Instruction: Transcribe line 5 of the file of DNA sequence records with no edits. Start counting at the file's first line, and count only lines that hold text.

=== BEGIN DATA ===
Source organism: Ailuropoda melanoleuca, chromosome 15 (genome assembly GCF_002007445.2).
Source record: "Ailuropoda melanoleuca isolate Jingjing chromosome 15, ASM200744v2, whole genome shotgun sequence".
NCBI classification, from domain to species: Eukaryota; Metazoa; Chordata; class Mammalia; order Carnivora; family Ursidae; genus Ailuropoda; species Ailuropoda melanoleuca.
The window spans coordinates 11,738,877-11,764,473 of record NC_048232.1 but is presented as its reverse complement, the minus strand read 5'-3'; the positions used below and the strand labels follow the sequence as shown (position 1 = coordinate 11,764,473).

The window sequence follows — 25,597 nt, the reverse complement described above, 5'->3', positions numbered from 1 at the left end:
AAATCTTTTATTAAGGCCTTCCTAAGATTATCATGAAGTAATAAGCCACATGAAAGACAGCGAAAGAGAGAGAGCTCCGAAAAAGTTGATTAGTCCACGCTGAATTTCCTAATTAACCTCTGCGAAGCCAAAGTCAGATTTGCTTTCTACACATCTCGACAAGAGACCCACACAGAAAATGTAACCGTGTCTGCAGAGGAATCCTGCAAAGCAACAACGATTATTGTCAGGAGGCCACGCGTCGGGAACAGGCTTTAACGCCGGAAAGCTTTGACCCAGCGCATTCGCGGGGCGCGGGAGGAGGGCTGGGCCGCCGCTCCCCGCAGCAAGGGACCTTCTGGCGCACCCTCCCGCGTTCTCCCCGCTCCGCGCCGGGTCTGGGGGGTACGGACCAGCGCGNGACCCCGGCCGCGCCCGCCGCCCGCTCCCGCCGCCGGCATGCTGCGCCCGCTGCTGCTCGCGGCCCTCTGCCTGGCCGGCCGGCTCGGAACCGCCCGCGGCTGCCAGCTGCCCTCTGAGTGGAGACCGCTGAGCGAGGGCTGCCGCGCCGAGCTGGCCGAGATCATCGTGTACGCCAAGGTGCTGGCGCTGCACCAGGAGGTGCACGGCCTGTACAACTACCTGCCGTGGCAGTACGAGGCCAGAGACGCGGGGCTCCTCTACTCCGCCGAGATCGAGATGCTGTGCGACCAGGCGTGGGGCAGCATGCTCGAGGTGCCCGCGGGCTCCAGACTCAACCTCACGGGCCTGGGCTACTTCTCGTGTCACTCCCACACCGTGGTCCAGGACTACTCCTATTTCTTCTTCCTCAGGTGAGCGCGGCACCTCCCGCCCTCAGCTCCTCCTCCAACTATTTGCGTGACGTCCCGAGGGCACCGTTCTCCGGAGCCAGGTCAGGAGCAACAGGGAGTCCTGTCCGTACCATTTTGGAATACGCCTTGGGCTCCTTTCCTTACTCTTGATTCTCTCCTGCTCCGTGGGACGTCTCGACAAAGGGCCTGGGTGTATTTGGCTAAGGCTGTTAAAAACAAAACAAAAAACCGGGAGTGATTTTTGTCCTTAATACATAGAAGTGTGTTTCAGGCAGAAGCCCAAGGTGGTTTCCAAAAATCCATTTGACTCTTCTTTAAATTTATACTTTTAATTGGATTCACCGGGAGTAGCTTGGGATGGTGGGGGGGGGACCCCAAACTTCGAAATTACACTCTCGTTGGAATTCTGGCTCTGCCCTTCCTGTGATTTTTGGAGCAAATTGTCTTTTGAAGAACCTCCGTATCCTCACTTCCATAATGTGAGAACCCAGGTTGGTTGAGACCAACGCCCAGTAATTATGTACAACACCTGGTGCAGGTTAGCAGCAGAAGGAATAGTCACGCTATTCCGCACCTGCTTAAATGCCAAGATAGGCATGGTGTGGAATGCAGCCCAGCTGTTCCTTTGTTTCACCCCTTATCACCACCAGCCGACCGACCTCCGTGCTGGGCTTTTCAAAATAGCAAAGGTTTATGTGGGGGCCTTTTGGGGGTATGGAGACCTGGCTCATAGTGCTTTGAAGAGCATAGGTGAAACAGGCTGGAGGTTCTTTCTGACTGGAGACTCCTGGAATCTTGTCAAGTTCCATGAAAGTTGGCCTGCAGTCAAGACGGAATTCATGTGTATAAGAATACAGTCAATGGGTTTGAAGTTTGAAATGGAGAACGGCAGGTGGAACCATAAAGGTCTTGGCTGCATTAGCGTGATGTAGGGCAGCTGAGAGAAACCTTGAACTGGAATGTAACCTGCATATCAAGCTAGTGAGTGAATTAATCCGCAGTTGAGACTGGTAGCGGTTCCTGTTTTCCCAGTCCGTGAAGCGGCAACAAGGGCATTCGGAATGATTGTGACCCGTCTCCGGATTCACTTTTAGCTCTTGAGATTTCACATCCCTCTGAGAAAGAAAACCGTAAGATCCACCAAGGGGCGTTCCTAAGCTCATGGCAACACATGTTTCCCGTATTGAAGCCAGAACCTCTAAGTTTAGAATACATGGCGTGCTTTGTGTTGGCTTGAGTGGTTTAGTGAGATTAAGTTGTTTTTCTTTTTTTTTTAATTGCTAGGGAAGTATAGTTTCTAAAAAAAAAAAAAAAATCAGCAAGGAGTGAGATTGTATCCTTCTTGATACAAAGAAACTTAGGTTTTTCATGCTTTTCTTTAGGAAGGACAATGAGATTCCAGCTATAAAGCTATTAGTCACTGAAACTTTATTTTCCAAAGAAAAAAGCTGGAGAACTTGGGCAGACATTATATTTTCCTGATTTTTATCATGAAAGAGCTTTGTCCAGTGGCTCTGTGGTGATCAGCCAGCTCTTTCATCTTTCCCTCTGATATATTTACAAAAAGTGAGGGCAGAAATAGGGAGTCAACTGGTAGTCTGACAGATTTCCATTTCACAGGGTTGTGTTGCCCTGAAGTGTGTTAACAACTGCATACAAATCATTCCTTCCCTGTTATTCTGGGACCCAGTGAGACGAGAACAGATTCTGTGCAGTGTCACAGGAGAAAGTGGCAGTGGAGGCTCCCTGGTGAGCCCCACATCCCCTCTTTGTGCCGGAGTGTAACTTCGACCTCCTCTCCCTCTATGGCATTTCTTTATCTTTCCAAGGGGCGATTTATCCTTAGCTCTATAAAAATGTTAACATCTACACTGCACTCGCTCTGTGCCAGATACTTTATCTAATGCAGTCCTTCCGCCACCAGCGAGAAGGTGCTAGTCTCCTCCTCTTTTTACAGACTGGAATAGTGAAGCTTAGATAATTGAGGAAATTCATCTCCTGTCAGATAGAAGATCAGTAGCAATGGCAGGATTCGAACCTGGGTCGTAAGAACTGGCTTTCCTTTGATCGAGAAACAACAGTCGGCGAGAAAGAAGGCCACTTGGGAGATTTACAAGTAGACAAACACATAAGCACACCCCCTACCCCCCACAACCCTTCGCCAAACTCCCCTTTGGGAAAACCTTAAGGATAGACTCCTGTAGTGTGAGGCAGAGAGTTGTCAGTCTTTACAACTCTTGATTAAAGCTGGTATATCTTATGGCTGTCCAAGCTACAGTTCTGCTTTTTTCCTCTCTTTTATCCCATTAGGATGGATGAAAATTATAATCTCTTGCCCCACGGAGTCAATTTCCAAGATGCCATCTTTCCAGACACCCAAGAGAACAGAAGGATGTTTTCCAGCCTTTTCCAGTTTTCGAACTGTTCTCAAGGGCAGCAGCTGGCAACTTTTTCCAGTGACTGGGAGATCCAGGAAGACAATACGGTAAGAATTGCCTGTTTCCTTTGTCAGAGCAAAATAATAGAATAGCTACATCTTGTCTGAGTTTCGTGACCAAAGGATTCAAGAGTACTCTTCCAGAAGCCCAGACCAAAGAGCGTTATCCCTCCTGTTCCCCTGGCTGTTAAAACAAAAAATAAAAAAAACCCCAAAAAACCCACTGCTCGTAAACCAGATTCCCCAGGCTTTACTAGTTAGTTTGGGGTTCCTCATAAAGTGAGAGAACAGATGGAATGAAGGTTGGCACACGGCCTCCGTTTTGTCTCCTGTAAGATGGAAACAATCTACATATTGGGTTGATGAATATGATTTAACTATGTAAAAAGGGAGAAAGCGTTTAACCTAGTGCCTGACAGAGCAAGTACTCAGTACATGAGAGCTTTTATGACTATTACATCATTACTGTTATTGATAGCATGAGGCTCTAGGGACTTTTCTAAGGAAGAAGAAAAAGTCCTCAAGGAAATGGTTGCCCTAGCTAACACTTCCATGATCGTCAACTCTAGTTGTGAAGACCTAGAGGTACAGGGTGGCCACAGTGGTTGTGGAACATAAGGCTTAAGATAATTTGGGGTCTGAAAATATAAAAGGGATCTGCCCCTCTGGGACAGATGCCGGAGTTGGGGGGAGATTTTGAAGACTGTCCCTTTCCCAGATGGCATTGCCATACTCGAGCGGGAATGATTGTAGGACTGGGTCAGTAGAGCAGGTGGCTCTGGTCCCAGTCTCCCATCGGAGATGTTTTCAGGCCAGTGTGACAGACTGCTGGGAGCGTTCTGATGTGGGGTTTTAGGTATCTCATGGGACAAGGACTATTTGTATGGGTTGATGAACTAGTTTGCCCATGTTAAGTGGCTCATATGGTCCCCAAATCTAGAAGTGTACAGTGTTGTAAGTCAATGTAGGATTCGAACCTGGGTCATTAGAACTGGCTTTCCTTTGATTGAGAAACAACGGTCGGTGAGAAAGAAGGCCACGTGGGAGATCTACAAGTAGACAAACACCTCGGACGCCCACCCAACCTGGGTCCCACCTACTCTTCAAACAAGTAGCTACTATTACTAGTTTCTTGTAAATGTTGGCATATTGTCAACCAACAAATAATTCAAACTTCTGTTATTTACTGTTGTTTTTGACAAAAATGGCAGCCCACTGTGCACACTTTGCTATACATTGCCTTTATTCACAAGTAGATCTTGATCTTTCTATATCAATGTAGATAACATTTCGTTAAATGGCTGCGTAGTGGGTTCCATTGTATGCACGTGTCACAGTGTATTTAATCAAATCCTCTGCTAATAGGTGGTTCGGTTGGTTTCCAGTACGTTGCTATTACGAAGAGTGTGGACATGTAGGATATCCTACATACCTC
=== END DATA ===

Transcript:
The window sequence follows — 25,597 nt, the reverse complement described above, 5'->3', positions numbered from 1 at the left end: